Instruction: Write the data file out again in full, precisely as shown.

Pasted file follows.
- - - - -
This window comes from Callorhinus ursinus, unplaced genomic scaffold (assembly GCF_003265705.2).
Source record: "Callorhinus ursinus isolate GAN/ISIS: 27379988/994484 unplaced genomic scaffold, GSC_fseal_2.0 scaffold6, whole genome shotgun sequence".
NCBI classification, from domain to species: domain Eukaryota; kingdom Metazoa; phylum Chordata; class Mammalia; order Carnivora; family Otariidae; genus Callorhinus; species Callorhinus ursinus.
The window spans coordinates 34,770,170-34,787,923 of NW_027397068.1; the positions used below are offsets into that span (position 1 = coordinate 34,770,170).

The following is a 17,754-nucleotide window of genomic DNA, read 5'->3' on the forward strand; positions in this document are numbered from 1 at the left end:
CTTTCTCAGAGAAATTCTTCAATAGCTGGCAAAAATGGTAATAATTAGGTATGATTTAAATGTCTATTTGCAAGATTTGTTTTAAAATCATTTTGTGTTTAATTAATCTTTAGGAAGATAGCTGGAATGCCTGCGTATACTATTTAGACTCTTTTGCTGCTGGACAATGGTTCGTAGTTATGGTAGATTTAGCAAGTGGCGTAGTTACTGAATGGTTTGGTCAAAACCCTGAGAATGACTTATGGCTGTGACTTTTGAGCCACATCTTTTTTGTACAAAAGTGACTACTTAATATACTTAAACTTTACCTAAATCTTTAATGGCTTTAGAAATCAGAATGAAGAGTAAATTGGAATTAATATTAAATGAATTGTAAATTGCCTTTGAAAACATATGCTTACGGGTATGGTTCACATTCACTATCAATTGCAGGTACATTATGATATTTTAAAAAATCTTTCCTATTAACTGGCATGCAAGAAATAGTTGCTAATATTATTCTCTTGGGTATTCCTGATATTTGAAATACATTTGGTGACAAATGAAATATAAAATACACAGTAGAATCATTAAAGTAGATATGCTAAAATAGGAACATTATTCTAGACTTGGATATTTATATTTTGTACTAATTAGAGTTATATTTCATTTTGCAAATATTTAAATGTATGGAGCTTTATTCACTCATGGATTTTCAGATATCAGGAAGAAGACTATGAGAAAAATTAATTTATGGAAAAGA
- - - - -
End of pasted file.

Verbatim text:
This window comes from Callorhinus ursinus, unplaced genomic scaffold (assembly GCF_003265705.2).
Source record: "Callorhinus ursinus isolate GAN/ISIS: 27379988/994484 unplaced genomic scaffold, GSC_fseal_2.0 scaffold6, whole genome shotgun sequence".
NCBI classification, from domain to species: domain Eukaryota; kingdom Metazoa; phylum Chordata; class Mammalia; order Carnivora; family Otariidae; genus Callorhinus; species Callorhinus ursinus.
The window spans coordinates 34,770,170-34,787,923 of NW_027397068.1; the positions used below are offsets into that span (position 1 = coordinate 34,770,170).

The following is a 17,754-nucleotide window of genomic DNA, read 5'->3' on the forward strand; positions in this document are numbered from 1 at the left end:
CTTTCTCAGAGAAATTCTTCAATAGCTGGCAAAAATGGTAATAATTAGGTATGATTTAAATGTCTATTTGCAAGATTTGTTTTAAAATCATTTTGTGTTTAATTAATCTTTAGGAAGATAGCTGGAATGCCTGCGTATACTATTTAGACTCTTTTGCTGCTGGACAATGGTTCGTAGTTATGGTAGATTTAGCAAGTGGCGTAGTTACTGAATGGTTTGGTCAAAACCCTGAGAATGACTTATGGCTGTGACTTTTGAGCCACATCTTTTTTGTACAAAAGTGACTACTTAATATACTTAAACTTTACCTAAATCTTTAATGGCTTTAGAAATCAGAATGAAGAGTAAATTGGAATTAATATTAAATGAATTGTAAATTGCCTTTGAAAACATATGCTTACGGGTATGGTTCACATTCACTATCAATTGCAGGTACATTATGATATTTTAAAAAATCTTTCCTATTAACTGGCATGCAAGAAATAGTTGCTAATATTATTCTCTTGGGTATTCCTGATATTTGAAATACATTTGGTGACAAATGAAATATAAAATACACAGTAGAATCATTAAAGTAGATATGCTAAAATAGGAACATTATTCTAGACTTGGATATTTATATTTTGTACTAATTAGAGTTATATTTCATTTTGCAAATATTTAAATGTATGGAGCTTTATTCACTCATGGATTTTCAGATATCAGGAAGAAGACTATGAGAAAAATTAATTTATGGAAAAGA